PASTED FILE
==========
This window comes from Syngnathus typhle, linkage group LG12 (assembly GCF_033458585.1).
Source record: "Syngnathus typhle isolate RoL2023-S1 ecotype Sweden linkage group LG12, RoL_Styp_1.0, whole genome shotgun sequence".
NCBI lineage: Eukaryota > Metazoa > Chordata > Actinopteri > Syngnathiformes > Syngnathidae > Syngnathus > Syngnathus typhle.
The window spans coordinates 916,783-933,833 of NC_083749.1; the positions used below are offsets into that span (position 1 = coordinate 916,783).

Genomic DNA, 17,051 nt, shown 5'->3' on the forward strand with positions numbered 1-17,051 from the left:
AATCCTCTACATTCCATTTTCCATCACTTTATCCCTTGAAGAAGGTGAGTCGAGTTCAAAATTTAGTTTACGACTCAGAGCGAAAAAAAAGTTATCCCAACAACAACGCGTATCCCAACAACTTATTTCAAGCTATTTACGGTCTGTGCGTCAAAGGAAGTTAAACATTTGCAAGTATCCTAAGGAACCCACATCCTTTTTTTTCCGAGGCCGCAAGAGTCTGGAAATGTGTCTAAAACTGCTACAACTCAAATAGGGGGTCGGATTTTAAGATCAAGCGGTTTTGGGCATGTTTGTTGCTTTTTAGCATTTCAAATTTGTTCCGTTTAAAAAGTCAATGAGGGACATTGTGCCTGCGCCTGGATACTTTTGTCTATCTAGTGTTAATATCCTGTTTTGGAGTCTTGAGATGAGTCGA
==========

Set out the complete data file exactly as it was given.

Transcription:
This window comes from Syngnathus typhle, linkage group LG12 (assembly GCF_033458585.1).
Source record: "Syngnathus typhle isolate RoL2023-S1 ecotype Sweden linkage group LG12, RoL_Styp_1.0, whole genome shotgun sequence".
NCBI lineage: Eukaryota > Metazoa > Chordata > Actinopteri > Syngnathiformes > Syngnathidae > Syngnathus > Syngnathus typhle.
The window spans coordinates 916,783-933,833 of NC_083749.1; the positions used below are offsets into that span (position 1 = coordinate 916,783).

Genomic DNA, 17,051 nt, shown 5'->3' on the forward strand with positions numbered 1-17,051 from the left:
AATCCTCTACATTCCATTTTCCATCACTTTATCCCTTGAAGAAGGTGAGTCGAGTTCAAAATTTAGTTTACGACTCAGAGCGAAAAAAAAGTTATCCCAACAACAACGCGTATCCCAACAACTTATTTCAAGCTATTTACGGTCTGTGCGTCAAAGGAAGTTAAACATTTGCAAGTATCCTAAGGAACCCACATCCTTTTTTTTCCGAGGCCGCAAGAGTCTGGAAATGTGTCTAAAACTGCTACAACTCAAATAGGGGGTCGGATTTTAAGATCAAGCGGTTTTGGGCATGTTTGTTGCTTTTTAGCATTTCAAATTTGTTCCGTTTAAAAAGTCAATGAGGGACATTGTGCCTGCGCCTGGATACTTTTGTCTATCTAGTGTTAATATCCTGTTTTGGAGTCTTGAGATGAGTCGA